The Future of Marketing is Automation

marketing automation infographic
Email is one of the most widely used and established platforms and has long been the cornerstone of many business-to-business (B2B) marketing plans.

Even as new digital marketing and advertising platforms, formats, and channels draw companies’ attention and budgets, email remains vitally important and is arguably more valued by B2B marketers now more than ever before. While its core function has not changed substantially, there are new developments and challenges marketers must address: mobile, content marketing and automation.

marketing automation

For B2B marketers today—personalizing messages and integrating channels are vital, and automation is essential for executing those tactics.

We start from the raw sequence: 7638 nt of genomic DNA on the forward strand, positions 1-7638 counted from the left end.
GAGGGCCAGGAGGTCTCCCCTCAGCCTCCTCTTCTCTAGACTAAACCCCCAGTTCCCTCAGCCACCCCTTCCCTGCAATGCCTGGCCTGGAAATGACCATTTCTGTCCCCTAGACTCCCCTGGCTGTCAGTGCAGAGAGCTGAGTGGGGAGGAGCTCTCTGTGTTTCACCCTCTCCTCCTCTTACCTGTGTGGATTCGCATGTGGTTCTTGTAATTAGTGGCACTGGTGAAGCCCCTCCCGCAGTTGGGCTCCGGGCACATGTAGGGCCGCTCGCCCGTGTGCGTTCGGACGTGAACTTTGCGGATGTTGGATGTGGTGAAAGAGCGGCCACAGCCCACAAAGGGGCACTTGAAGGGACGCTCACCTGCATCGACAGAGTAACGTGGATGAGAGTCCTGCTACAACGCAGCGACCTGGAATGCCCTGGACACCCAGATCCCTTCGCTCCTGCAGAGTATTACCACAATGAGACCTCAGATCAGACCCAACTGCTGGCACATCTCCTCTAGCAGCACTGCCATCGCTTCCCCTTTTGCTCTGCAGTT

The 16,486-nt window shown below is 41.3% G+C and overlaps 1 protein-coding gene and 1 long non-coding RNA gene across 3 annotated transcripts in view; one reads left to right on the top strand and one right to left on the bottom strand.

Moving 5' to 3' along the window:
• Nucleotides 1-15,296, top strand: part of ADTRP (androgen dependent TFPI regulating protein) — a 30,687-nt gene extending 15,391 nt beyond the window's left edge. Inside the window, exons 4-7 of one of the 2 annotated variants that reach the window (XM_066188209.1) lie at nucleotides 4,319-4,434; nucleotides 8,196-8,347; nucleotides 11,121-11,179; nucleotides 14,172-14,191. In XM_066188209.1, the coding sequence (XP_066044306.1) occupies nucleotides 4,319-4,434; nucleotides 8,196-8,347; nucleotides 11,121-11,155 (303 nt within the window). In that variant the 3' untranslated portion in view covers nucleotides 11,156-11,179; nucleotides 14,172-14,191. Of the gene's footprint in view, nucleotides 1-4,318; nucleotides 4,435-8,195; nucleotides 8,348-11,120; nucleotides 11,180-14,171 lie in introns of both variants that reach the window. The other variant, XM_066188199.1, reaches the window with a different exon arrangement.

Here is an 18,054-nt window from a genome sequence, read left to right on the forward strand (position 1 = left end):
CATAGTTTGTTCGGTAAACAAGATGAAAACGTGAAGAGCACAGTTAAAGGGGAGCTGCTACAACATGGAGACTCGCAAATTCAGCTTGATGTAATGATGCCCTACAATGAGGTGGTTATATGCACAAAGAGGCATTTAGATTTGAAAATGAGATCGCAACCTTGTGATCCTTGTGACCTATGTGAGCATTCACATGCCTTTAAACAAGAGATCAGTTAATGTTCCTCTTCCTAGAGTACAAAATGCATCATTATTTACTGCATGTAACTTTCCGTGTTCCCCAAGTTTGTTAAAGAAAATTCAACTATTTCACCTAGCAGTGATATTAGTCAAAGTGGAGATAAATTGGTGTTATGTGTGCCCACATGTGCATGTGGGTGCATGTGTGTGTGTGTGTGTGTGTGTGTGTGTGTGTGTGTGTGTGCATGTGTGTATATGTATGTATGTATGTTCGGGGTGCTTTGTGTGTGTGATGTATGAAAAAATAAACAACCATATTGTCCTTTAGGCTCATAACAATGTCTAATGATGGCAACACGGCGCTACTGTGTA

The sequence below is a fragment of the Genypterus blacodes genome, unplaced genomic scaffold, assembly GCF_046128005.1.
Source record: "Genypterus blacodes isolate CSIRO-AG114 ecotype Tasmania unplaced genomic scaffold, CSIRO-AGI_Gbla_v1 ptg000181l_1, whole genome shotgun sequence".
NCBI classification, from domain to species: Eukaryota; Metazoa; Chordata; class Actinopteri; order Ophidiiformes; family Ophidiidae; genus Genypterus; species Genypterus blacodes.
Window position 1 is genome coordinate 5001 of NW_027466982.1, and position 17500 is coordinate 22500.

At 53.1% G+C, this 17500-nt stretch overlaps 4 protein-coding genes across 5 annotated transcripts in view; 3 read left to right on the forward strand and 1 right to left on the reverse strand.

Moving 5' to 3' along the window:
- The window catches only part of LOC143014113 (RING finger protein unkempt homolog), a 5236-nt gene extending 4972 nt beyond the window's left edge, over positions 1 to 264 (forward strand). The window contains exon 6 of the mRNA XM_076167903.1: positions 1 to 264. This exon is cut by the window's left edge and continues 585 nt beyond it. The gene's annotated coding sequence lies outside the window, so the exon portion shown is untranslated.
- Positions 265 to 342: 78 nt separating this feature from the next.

With content marketing now mandatory for email marketers and mobile making it critical that B2Bs reach the right individual with the right message at the right moment, it becomes nearly impossible to personalize email marketing without some form of automation.

B2B marketers recognize the value of marketing automation solutions, but many have been slow to fully integrate the technology into their sales and marketing efforts. Data released in November 2013 by BtoB Magazine showed just 26% of US B2B marketers had completely integrated automation into their sales and marketing initiatives at the end of 2013. More than half (52%), however, expected full marketing automation adoption for this year.

marketing automation features